This story was simply a folklore in this world, but even a children’s tale was significant enough to influence and analyze the characters in this story. Dumbledore’s past was dedicated to seeking the Deathly Hallows, and that ambition eventually killed him. Voldemort and Snape didn’t understand the moral of the story, which is why they pursued the wrong things and met the same fate as the two elder brothers. In the end, Harry could have become the master of death, but despite his longing to communicate with his loved ones or potential to become a powerful wizard, he ultimately understood the tale’s message and chose to pursue a simple, quiet life.
Believability: While Ron was easily identified as a Gryffindor, Hermione clearly showed signs of belonging in Ravenclaw with her intelligence, Neville’s loyalty would’ve fit perfectly into Hufflepuff, and Harry almost landed in Slytherin. However, the hat could’ve been aware of the upcoming threat and believe success would come if the houses united together; so, it put a member of each house in Gryffindor.
Though condemned I am to split you
Still I worry that it’s wrong,
Though I must fulfill my duty
And must quarter every year
Still I wonder whether sorting
May not bring the end I fear.
Oh, know the perils, read the signs,
The warning history shows,
For our Hogwarts is in danger
From external, deadly foes
And we must unite inside her
Or we’ll crumble from within
I have told you, I have warned you….
Let the Sorting now begin.
-Harry Potter and the Order of the Phoenix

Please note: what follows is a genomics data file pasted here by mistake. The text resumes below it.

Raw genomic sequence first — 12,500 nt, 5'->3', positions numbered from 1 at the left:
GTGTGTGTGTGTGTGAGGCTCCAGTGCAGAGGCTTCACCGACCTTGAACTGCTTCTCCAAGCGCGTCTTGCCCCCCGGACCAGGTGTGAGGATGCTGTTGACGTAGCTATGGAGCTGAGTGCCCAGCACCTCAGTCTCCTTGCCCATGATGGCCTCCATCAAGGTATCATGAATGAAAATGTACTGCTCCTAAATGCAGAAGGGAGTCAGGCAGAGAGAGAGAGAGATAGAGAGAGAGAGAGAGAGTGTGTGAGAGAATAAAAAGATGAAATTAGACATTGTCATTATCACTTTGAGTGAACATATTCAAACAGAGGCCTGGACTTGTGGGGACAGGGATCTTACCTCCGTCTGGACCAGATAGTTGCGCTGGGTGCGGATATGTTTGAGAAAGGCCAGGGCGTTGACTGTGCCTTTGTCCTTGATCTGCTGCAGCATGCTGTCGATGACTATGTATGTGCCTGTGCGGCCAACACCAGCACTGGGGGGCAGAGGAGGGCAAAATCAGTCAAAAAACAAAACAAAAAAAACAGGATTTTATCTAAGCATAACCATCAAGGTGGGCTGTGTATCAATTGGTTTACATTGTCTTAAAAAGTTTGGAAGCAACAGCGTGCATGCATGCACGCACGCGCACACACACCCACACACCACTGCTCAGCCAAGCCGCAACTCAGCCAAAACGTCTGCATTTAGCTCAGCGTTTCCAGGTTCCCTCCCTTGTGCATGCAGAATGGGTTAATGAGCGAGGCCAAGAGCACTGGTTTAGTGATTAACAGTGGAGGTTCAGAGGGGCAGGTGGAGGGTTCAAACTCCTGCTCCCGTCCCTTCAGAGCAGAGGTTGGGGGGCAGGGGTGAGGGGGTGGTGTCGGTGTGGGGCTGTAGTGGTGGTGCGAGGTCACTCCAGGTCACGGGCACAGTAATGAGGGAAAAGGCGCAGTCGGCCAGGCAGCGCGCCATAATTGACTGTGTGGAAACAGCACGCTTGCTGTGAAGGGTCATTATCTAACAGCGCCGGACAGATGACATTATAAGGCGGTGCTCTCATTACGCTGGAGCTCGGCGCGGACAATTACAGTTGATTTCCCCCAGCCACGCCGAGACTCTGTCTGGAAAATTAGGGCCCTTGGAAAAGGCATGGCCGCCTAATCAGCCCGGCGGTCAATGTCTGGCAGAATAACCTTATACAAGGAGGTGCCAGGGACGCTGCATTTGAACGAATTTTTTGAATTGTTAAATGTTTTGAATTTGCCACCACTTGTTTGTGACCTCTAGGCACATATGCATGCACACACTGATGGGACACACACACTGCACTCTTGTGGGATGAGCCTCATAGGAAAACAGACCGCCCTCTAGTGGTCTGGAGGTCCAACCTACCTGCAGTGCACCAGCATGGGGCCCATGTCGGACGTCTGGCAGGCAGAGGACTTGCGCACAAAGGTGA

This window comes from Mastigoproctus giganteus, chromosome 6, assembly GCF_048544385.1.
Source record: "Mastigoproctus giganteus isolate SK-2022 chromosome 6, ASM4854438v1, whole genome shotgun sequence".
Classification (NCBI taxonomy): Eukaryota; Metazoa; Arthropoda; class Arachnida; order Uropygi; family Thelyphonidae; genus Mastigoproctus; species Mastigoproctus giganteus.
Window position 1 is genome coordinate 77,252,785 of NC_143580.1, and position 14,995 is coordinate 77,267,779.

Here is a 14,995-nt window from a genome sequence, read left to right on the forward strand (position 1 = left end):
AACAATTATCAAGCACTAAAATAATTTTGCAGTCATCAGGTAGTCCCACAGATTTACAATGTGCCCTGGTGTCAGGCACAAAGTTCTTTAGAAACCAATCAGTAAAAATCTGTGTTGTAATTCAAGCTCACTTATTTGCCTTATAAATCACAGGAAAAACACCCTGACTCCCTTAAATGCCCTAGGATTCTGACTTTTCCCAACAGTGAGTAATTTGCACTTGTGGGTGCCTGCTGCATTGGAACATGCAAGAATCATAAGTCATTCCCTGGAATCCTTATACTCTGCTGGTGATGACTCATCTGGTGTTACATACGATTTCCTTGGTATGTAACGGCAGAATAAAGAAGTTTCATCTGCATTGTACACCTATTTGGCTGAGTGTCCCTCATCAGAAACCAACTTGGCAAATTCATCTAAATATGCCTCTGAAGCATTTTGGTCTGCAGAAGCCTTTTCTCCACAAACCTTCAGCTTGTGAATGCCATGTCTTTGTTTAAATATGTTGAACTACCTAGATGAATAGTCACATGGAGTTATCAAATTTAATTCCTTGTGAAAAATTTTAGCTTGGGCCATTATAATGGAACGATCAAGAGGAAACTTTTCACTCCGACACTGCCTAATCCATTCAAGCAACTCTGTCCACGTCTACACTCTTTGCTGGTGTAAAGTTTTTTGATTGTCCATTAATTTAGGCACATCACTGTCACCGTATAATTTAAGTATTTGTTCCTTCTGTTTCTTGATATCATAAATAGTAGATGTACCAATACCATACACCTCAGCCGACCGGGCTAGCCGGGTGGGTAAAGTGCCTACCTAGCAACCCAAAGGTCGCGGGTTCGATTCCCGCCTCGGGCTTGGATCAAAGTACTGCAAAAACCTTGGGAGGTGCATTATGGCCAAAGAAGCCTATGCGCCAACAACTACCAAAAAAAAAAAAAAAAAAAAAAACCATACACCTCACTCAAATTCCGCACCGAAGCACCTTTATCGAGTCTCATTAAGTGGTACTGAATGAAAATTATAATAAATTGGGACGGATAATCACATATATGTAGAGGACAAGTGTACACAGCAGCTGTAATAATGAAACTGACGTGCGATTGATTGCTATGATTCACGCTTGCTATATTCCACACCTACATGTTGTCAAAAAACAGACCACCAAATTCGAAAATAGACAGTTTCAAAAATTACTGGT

Since the hat was kept in Dumbledore’s office, it would’ve been able to overhear any concerns regarding a certain dark wizard. Its purpose is to sort students into their houses, but the song the Sorting Hat sings further reveals its true feelings about this aspect; it believed separating students defeated the purpose of creating a unified school. While Harry proved that a student has a say in which house to join, the hat made the final decision. So, the Sorting Hat ensured all four houses would unite by putting a member of each in proximity of one another.
Honestly, the idea of separating young children into distinctive groups wasn’t necessarily the best, but this theory at least finds a redeeming quality in the object that does the separating. While separating students into four houses might’ve honored the founders of the school and help create friendships, it just defined young children when they were developing and figuring out who they were. If you were a child who got sorted into the house that produces the most dark wizards, what do you think is going to happen? The story somewhat left one with the idea that all heroes were Gryffindors while all villains come from Slytherin, but if the Sorting Hat integrated the four houses through these students, then it successfully broke down the archetypes and united the school in its own way.
If you want to learn more about this magical world, sites such as Pottermore or The Leaky Cauldron are perfect for you, but you’re more likely to come across fan theories with a google search or youtube channels like The Film Theorists or SuperCarlinBrothers. If, however, you want to keep looking for a new way to watch memorable stories, keep an eye out for my post on Inception Fan Theories!